The combination of large telescopes and IR arrays with small pixels requires that IR spectrometers with a reasonably high throughput (i.e. with few pixels sampling a slit) must have very fast cameras. For example, an instrument equipped with the Rockwell 10242 array (18.5 m pixel size) and intended to work on a 8m class telescope with a slit sampled by 4 pixels must have a F/2 camera, while a much more extreme F/1.4 system is necessary to obtain 3 pixels/arcsec. The results presented here indicate that these types of cameras are relatively easy to design when BaF2-SF pairs are adopted.
Figure 3: Layout and ray tracing of F/2 and F/1.4 near-IR cameras. Spot diagrams and encircled energies are displayed in Figs. 4, 5 while the details of the design are listed in Table 2
Figure 4: Monochromatic spot diagrams (neglecting lateral chromatism) at several wavelengths and distances from the array center for the BaF2-SF6 cameras (Fig. 3 (click here)), the array is a 10242 with pixels of 18.5 m. The size of one pixel is indicated by the thick squares, while the larger squares are 2 pixels
Figure 5: Diameters of 80% and 90% encircled energies (in m) for the F/2 and F/1.4 cameras. The value is the maximum image size at the wavelengths of Fig. 4, for SF56A the curve at 2.5 m is shown separately. Note that BaF2-SF6 is excellent over the full range (and is in practice equivalent to BaF2-IRG2). The other pair is slightly better at the shortest 's and is achromatic up to about 2.2 m, but rapidly deteriorates beyond
Representative solutions for F/2 and F/1.4 systems are shown in Fig. 3 (click here), the spot diagrams and encircled energies are displayed in Figs. 4 (click here), 5 (click here) while the details of the lenses are listed in Table 2. In these designs we assumed a "typical'' 100 mm collimated (parallel) beam allowing for about 200 mm free space between the pupil image and the first optical surface. Note that the cameras were not optimized for lateral chromatism because this aberration does not influence the spectrograph performances.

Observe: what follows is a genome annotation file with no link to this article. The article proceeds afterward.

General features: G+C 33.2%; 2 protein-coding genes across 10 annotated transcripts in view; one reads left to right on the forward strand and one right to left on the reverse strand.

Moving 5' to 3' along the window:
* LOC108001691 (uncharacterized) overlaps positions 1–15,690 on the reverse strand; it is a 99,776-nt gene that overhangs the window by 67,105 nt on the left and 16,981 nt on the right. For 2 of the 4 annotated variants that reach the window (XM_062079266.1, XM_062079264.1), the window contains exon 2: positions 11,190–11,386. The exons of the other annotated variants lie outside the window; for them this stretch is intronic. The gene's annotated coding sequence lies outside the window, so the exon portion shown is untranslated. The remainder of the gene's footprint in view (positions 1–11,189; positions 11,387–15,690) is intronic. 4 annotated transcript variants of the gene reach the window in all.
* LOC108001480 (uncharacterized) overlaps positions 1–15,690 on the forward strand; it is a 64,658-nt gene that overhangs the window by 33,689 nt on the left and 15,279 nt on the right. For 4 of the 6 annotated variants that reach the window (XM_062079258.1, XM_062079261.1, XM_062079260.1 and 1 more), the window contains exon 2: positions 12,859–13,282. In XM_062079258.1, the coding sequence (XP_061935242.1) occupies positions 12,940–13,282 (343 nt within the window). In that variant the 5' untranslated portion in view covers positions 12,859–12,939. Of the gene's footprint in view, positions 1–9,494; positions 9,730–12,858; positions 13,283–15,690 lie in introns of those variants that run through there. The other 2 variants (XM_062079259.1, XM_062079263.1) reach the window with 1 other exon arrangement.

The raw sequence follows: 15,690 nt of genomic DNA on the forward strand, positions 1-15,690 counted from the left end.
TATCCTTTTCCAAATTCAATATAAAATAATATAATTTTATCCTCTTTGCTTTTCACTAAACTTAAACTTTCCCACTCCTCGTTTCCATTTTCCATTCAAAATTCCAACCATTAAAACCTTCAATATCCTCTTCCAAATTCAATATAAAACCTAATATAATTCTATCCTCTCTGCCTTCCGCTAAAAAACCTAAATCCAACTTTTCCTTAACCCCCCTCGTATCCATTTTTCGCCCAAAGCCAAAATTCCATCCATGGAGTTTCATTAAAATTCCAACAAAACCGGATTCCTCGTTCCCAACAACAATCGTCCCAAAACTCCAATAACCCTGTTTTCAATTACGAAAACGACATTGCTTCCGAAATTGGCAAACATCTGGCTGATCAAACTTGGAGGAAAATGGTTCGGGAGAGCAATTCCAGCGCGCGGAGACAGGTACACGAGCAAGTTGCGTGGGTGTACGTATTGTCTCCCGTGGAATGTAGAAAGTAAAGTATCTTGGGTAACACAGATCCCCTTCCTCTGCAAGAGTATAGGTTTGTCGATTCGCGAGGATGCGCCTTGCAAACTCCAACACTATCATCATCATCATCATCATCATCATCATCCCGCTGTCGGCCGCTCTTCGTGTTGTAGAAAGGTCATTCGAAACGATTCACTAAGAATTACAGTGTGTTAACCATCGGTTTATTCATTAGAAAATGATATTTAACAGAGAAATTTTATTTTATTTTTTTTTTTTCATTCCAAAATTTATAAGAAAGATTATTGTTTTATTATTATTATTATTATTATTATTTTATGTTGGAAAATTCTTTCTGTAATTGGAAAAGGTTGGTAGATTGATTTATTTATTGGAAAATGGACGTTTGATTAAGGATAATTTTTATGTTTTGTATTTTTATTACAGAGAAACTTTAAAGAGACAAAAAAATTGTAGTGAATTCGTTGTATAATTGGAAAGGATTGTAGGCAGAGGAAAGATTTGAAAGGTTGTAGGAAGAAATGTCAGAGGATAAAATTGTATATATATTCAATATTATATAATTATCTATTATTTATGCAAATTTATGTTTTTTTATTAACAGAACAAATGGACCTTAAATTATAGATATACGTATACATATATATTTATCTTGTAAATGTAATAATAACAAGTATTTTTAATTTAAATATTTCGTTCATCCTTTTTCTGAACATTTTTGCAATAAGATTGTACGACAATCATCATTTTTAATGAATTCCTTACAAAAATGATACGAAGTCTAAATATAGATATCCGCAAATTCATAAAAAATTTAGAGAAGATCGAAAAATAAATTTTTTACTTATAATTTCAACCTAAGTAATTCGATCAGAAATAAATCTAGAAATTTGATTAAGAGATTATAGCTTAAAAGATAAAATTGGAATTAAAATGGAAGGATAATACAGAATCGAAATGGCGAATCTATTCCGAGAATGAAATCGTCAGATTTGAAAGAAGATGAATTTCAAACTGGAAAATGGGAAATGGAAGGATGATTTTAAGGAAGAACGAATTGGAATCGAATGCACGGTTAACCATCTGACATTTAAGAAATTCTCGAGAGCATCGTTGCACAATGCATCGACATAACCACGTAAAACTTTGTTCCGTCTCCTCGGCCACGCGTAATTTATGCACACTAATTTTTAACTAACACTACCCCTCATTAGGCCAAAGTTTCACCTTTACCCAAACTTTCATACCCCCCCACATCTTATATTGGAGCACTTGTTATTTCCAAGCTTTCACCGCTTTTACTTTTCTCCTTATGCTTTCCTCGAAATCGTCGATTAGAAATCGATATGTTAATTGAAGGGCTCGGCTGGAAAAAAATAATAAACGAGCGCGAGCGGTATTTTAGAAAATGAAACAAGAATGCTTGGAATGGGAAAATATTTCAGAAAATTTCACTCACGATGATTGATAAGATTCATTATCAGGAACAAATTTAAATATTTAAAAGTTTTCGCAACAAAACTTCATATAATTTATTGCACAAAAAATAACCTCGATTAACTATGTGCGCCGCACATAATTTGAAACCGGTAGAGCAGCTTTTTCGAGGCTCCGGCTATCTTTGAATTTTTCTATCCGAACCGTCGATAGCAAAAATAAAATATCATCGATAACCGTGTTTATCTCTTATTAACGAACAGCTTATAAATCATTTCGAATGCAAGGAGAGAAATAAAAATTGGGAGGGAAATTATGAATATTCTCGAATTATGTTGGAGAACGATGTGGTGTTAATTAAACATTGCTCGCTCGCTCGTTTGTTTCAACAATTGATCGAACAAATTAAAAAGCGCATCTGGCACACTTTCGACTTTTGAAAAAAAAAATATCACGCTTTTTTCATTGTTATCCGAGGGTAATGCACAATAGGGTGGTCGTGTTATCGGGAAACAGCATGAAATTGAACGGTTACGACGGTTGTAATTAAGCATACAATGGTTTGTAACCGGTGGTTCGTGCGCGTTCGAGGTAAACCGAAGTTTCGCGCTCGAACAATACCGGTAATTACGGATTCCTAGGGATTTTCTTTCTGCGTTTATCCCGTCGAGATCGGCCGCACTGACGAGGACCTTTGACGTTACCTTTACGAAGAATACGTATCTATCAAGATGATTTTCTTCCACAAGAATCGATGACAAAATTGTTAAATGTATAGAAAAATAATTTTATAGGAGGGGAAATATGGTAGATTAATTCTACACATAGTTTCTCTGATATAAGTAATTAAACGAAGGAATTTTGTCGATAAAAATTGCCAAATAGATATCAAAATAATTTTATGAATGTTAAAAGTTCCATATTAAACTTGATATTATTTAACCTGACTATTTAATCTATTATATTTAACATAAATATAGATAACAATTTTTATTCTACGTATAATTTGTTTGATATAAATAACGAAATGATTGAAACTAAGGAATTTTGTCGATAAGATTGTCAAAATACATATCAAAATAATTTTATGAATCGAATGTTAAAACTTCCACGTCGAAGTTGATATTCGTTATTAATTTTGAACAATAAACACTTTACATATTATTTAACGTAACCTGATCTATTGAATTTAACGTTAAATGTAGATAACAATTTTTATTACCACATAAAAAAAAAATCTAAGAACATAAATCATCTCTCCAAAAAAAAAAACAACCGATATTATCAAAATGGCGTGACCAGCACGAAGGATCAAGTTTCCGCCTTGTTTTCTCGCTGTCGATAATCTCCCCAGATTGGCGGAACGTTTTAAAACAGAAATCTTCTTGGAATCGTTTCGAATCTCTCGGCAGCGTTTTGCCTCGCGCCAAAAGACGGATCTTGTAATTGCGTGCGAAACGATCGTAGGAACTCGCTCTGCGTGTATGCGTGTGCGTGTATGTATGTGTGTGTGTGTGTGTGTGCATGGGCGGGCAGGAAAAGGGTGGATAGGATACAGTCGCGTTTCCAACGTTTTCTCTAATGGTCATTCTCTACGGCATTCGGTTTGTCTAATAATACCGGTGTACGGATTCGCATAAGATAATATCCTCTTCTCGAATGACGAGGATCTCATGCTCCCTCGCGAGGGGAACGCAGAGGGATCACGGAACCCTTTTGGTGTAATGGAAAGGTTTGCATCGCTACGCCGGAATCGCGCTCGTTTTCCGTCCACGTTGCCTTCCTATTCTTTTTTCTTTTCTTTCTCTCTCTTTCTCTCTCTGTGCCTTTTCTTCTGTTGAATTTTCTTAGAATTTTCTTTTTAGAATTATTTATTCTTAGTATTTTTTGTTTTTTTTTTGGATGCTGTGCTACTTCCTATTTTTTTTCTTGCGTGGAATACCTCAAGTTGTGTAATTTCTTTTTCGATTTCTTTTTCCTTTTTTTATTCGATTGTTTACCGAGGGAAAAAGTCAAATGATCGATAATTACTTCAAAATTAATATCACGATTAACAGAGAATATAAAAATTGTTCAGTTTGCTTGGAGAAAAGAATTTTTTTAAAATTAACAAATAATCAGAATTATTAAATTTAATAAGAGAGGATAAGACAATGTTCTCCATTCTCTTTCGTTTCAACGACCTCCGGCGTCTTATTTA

The performances of the BaF2-SF6 cameras are remarkably good and virtually identical to those obtained using BaF2-IRG2. The BaF2-SF56A combination is also very good for m but not at longer wavelengths where their chromatisms decouple, but this limitation is not important for applications to instruments not extending into the K atmospheric window. As already mentioned in Sect. 2, the image quality is not influenced by the exact behaviour of with wavelength, and any reasonable uncertainty on this parameter can be recovered by simply refocusing the array.
The design of the cameras was somewhat simplified by the use of one aspheric surface on BaF2, but this should not be a problem because this material can be quite easily diamond turned. Another potential limitation is the size of the BaF2 elements, especially in the F/1.4 camera which requires lenses with mm useful diameters. However, these are not much larger than the 160 mm BaF2 aspheric collimator mounted in ISAAC, the ESO infrared instrument for the ESO-VLT 8m telescope (Delabre 1993). We believe therefore that the designs presented here are within the present possibilities of lens manufacturers.
|F/2 camera||F/1.4 camera|
|Surface||Radius (mm)||Thickness (mm)||material||Surface||Radius (mm)||Thickness (mm)||material|
|Lens 1||91.6531||40.00||BaF2||Lens 1||-1843.86b||30.45||BaF2|
|Lens 1||1944.23||4.761||Lens 1||-248.078||26.28|
|Lens 2||605.277||7.823||SF6||Lens 2||-489.278||10.00||SF6|
|Lens 2||167.455||3.000||Lens 2||345.473||29.56|
|Lens 3||116.127||26.62||BaF2||Lens 3||-4226.46||49.88||BaF2|
|Lens 3||152.138a||145.8||Lens 3||-127.895||85.98|
|Lens 4||57.9477||40.00||SF6||Lens 4||178.691||50.00||BaF2|
|Lens 4||48.2670||15.00||Lens 4||-348.386||71.84|